The discomfort comes from knowing that the donors are a question mark.  Will the boys be driven to try to identify them?  If they do find them, will these men disappoint my sons?  Since I have two different donors, will the boys have two uncomfortably different experiences surrounding their donors?  I am sure that they will want to know them, even if we down-play their role.  Once they take a biology class and see the fruit flies and their eye colors,  once they read a study on identical twins, or venture into my grandfather’s meticulously researched geneology of his side of my family, they will want to know.

I know this.  But I wish I could take that donor question mark and stretch it straight into an exclamation point.  A sure statement, showing a strong emotion.

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Filed under family, IUI, LGBT, my second son, my son, sperm shopping, Trucker

Birthday Parties. Meh.

Let me just start this by saying that I am a big fan of the birthday. (Mine is in just a couple of days!)  I’ve always enjoyed my own birthday.  I’ve thrown countless surprise parties for friends and family.  And even though I am older and find less hoopla in order for the day, I still demand cake.

Throwing parties for one’s kids, on the other hand, is … uh.  It is a mix of fun and uncertainty.  Take Cakie’s birthdays, for example,  we’ve always taken great joy in making him a very special cake (guitar, Diego’s head, Superman).  We’ve also always had his party at home.  They have always been fun.  This year, for the first time, we are shelling out the big bucks to have his party at a place that does everything for you.  I am not excited about the big bucks.  I am excited about the does everything for you.  But I can’t help but think that we’re still going to be going crazy the day before.  I still want to make a special cake, but I don’t really, really want to, if my ten zillion dollars includes an ice cream cake.  I don’t know who to invite.  We bought the package for twelve kids.  But most of the folks at his daycare, as a rule, don’t RSVP.  And since I have been to several of these parties at the same place with the same kids, I see that people bring siblings, even when the invitations specifically say, please do not bring siblings.  And why would that worry me?  Every extra kid is another thirty bucks on top of the ten zillion dollars.  Then this morning came the expected snafu… one of Cake’s friends at daycare has the very same birthday.  So today we got the evite for his party at the same time and the same day.  My honey didn’t seem phased, saying we could just invite kids who are not from the daycare.  But, umm, I feel like we kind of need to invite Cakie’s friends.  On the other hand, maybe thirty kids won’t show up, and we’ll get to keep our home and our car instead of handing it over to the Bouncy House place.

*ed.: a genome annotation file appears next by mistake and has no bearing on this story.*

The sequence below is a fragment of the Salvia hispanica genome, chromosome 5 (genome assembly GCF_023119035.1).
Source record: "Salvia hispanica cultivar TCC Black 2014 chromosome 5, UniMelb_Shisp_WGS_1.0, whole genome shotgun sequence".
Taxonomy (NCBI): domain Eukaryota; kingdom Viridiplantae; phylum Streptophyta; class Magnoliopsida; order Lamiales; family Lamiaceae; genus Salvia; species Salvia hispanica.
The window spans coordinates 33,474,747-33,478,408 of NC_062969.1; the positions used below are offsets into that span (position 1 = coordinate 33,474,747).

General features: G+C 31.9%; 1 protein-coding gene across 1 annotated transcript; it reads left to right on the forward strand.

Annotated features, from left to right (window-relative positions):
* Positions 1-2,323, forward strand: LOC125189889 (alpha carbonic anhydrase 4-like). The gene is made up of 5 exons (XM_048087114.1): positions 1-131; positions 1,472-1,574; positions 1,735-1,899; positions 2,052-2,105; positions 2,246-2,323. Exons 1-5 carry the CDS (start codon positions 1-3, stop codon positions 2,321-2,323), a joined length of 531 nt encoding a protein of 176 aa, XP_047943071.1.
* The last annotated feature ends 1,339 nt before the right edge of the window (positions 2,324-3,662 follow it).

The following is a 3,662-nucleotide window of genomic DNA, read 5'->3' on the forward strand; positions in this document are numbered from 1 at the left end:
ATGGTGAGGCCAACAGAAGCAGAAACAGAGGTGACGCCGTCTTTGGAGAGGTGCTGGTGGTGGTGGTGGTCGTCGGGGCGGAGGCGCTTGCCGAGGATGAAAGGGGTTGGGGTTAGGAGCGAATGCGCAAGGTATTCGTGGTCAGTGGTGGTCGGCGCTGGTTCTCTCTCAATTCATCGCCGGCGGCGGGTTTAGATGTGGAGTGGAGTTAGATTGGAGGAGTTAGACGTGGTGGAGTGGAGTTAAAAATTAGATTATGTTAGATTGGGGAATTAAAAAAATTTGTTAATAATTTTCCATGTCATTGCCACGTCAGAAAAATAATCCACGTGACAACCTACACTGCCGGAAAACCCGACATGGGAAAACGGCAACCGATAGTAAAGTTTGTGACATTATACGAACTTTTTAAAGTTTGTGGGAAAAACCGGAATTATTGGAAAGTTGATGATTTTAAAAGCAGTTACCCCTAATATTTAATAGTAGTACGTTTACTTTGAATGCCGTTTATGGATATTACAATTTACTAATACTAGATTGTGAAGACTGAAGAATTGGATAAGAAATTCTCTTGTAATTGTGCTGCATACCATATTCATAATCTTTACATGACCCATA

Trucker’s birthday was last weekend.  I aimed for the number-of-child-guests-matches-the-number-of-years-old-the-child-will-be rule.  Since he was turning 2, I ended up with four child guests.  Because I’m not so great at math.  The goal was to keep things simple.  But I went overboard anyway, and cooked up a storm.  After the fact, I realized that this was probably my last kid party to which I could have just invited my-own-aged friends.  And though some of the parents I invited are my friends (Hi, sn!) I felt like I could have made it more fun for me by inviting one other baby, and a bunch of my friends.  Though I know it is not supposed to be all about me.